KELLIE NEWSOME: And then there’s the Kavanagh problem. Not Brett Kavanaugh, Ron Kavanagh , a reviewer at the FDA who turned into a whistleblower over the agencies handling of the antipsychotics. Ron reanalyzed the antipsychotic’s mania studies and found that the studies were only positive in patients with severe mania – those with mild to moderate mania did just as well on the placebo. Now, he only looked at data for olanzapine, paliperidone, risperidone, ziprasidone, and the FDA rejected his arguments because they were a secondary analysis, otherwise known as data fishing. His whistleblower complaints ultimately went nowhere and were never published under peer review. But another group did come to a similar conclusion in a 2017 Lancet article where they analyzed 5 randomized controlled trials of olanzapine and found that it was much more effective in severe mania than mild mania. There is also some research suggesting that they work better in manic patients with poor insight.
CHRIS AIKEN: But this is not so much a scandal as a known problem with many psychiatric meds. Remember the controversy about antidepressants – do they work or not? It was the same issue. The analyses were clear that they worked in severe cases, but they were kind of iffy in the mild cases. The issue is a bit more pressing with antipsychotics because they carry so many more risks than the antidepressants. Personally, I’ve always believed the FDA should have specified that they were only appropriate for moderate to severe cases when they approved them for depression – I don’t think their risks justify their use in mild depression – and maybe we should consider that argument in mania as well. But the jury is not out – we need more research.
Antipsychotics that Don’t Work in Mania
KELLIE NEWSOME: We’ve discussed the 6 atypical antipsychotics with FDA approval in mania, but what about the other 7?
CHRIS AIKEN: Clozapine is the original atypical and it has some impressive open-label studies in treatment resistant mania, which gives it a role here. I mean, clozapine may lack controlled trials in mania, but when you get to the treatment resistant phase every therapy is experimental, and at least this one has some evidence there.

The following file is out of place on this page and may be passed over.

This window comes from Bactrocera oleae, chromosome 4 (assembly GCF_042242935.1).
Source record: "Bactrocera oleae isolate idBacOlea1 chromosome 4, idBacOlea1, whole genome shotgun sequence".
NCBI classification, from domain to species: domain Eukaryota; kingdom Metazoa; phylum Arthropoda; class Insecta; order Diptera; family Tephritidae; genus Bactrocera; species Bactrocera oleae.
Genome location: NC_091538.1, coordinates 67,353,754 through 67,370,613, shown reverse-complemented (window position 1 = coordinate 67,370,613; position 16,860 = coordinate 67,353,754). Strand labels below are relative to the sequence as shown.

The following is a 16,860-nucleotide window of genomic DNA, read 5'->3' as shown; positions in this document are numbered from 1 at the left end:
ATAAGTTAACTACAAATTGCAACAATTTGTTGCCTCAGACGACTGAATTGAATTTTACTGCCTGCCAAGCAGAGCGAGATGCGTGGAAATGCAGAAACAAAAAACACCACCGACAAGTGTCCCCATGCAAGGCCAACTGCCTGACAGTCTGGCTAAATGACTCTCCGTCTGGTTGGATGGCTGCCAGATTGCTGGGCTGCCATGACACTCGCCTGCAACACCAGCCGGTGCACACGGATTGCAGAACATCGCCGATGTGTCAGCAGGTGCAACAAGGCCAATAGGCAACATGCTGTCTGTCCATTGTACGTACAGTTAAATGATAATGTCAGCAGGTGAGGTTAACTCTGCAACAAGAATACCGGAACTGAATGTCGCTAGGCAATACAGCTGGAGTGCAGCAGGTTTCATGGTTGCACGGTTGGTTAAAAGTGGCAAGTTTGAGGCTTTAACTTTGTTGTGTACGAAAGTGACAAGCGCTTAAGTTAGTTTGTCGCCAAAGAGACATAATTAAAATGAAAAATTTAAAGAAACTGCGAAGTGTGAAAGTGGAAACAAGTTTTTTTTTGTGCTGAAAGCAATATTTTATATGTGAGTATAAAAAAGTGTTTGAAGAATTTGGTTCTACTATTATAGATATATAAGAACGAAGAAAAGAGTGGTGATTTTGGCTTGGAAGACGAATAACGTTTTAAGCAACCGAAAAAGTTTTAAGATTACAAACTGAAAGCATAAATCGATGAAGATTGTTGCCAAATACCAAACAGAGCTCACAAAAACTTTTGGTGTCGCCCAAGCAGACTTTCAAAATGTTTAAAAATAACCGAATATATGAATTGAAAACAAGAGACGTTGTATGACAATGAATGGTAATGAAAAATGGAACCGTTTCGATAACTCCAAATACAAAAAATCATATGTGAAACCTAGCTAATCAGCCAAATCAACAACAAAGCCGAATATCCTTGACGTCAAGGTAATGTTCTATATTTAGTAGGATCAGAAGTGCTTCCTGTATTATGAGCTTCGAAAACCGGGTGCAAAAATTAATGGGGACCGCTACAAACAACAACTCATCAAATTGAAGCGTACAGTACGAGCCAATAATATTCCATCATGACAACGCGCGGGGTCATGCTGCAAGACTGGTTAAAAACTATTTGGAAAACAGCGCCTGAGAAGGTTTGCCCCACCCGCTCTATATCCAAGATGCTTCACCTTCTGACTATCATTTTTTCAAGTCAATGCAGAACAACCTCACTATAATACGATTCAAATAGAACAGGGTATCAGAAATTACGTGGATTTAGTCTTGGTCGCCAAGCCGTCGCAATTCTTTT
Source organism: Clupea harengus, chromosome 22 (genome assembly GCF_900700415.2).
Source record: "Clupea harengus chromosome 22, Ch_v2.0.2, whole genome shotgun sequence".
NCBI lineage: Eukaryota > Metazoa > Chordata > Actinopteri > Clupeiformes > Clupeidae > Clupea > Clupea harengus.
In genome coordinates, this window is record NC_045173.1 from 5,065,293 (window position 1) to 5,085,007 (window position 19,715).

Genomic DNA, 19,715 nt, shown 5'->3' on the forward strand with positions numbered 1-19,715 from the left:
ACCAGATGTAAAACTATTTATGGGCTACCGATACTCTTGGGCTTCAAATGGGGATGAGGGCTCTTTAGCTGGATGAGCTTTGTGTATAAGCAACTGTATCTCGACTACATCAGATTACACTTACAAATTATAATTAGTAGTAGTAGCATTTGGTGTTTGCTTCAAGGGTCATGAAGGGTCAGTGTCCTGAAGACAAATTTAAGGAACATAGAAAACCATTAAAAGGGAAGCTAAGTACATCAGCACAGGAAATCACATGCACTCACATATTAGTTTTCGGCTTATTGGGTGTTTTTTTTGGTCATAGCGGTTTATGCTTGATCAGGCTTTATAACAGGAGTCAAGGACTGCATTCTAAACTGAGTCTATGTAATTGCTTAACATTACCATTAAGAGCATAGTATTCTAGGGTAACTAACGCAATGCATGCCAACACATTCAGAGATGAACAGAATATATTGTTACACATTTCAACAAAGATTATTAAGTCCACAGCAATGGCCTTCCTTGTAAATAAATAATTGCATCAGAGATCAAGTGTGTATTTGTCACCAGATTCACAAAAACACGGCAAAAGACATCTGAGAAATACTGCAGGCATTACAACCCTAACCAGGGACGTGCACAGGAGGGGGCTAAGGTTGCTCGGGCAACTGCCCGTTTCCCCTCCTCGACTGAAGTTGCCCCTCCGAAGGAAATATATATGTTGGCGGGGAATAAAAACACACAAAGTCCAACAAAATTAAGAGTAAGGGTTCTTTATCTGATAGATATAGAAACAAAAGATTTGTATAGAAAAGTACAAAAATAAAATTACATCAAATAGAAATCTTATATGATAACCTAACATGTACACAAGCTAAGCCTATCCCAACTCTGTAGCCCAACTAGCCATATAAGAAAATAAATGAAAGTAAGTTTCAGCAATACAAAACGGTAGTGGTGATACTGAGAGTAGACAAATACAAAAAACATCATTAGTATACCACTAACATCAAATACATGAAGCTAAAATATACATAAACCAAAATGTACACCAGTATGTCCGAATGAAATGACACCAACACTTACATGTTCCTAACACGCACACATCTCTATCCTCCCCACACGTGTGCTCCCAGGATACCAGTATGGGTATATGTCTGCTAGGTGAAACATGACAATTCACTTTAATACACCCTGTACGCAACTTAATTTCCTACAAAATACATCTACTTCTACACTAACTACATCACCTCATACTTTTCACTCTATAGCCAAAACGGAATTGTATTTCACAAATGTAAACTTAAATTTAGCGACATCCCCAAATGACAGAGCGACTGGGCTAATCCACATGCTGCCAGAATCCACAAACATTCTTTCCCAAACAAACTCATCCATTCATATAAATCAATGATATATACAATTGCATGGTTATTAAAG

Illoperidone (Fanapt) and paliperidone have no FDA approvals in bipolar disorder. Illoperidone has open-label data in mania and a controlled trial is underway, so it’s a gamble. Paliperidone’s mania trials are more negative than positive, and its maintenance data in bipolar disorder is pretty week as well.
Lurasidone (Latuda) and lumateperone (Caplyta) have good evidence in bipolar depression, but they don’t have a single trial in mania so we don’t recommend them there. Lurasidone did work for depression with mixed features, which is encouraging, but we’ve tried it in practice and haven’t seen much potential in full mania. Number 6 is pimavanserin (Nuplazid), which has no data in bipolar disorder at all, but it did augment antidepressants in a recent trial of unipolar depression.
Then there’s brexpiprazole (Rexulti). In our online edition this month we reviewed a new series of industry sponsored trials of this antipsychotic in acute mania – and they also failed.
CHRIS AIKEN: So it looks like we’re discovering that the antipsychotics don’t have a class effect in mania, much as we learned about the anticonvulsants 20 years ago. That was when the first negative trial of gabapentin in mania was published, and it was soon followed by disappointing results from topiramate, oxcarbazepine, and lamotrigine in mania.
The antipsychotics do have a class effect in psychosis, though even that class effect is breaking down. Traditionally what bound them together was D2 blockade, but some of the newer antipsychotics like lumateperone (Caplyta) and pimavanserin (Nuplazid) have very little D2 blockade and instead seem to treat psychosis through serotonergic (5-HT2A) antagonism. Others like aripiprazole, brexpiprazole, and cariprazine are really D2 modulators rather than blockers – they are partial agonists at the receptor.